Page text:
On average, 16 people have become victims of enforced disappearance between 2012 and 2017, which amounts to more than one every month. It is regrettable too that in the four or five years that the afflicted families have been making their annual plea to the government through a press conference, to trace the victims out, their number has risen gradually. Only a few of them have been found—not alive but dead, and the others remain untraceable.
While the government has denied involvement of the law enforcement agencies in the disappearances, the descriptions of the victims' families point the finger at the agencies. Most of the witnesses speak of their relatives being picked up by people in uniform, and sometimes by plainclothes men. In one case, reportedly, a victim was picked up and taken to a police station. Later, ransom money was demanded from his family. But he was never returned and the police later denied having picked him up at all.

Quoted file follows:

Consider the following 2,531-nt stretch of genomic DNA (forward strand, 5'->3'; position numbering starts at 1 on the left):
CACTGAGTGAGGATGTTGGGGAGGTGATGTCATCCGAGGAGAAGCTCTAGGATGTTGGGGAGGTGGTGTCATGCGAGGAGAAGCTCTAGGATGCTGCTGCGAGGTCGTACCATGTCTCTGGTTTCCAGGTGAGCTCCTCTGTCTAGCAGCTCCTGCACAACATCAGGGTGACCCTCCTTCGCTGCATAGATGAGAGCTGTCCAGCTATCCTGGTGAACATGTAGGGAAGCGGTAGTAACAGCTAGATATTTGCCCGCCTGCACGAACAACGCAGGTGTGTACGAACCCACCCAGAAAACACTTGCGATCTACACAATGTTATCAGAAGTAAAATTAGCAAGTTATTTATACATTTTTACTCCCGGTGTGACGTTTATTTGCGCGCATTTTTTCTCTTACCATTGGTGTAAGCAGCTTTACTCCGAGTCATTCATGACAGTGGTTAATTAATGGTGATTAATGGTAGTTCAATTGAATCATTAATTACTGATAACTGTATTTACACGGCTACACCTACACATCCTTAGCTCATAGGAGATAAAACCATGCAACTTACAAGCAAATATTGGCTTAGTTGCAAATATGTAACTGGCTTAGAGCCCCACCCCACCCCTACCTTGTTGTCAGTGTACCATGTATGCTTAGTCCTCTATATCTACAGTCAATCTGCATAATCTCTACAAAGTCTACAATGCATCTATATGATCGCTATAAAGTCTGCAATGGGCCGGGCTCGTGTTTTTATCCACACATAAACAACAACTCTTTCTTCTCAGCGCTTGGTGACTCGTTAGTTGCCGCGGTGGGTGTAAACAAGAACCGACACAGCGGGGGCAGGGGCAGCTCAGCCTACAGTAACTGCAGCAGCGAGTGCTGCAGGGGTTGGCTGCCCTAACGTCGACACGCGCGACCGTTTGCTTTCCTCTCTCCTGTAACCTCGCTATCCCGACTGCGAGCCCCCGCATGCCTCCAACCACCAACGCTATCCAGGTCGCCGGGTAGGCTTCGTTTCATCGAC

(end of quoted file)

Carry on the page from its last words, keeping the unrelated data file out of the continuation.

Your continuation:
But the government should do more than just issue denials. After all, 80 persons have remained untraceable for so long, and mere refutation cannot be the end of the matter. Doesn't the government have a responsibility towards the people, and concern for the anguish of the families of the victims? Is it not for the authorities to remove the blemish on the law enforcing agencies, if the allegations are false, by finding out the actual culprits and bringing them to justice? That is the only way to put public apprehensions at rest, the rule of law on track and mitigate the pain of the aggrieved families.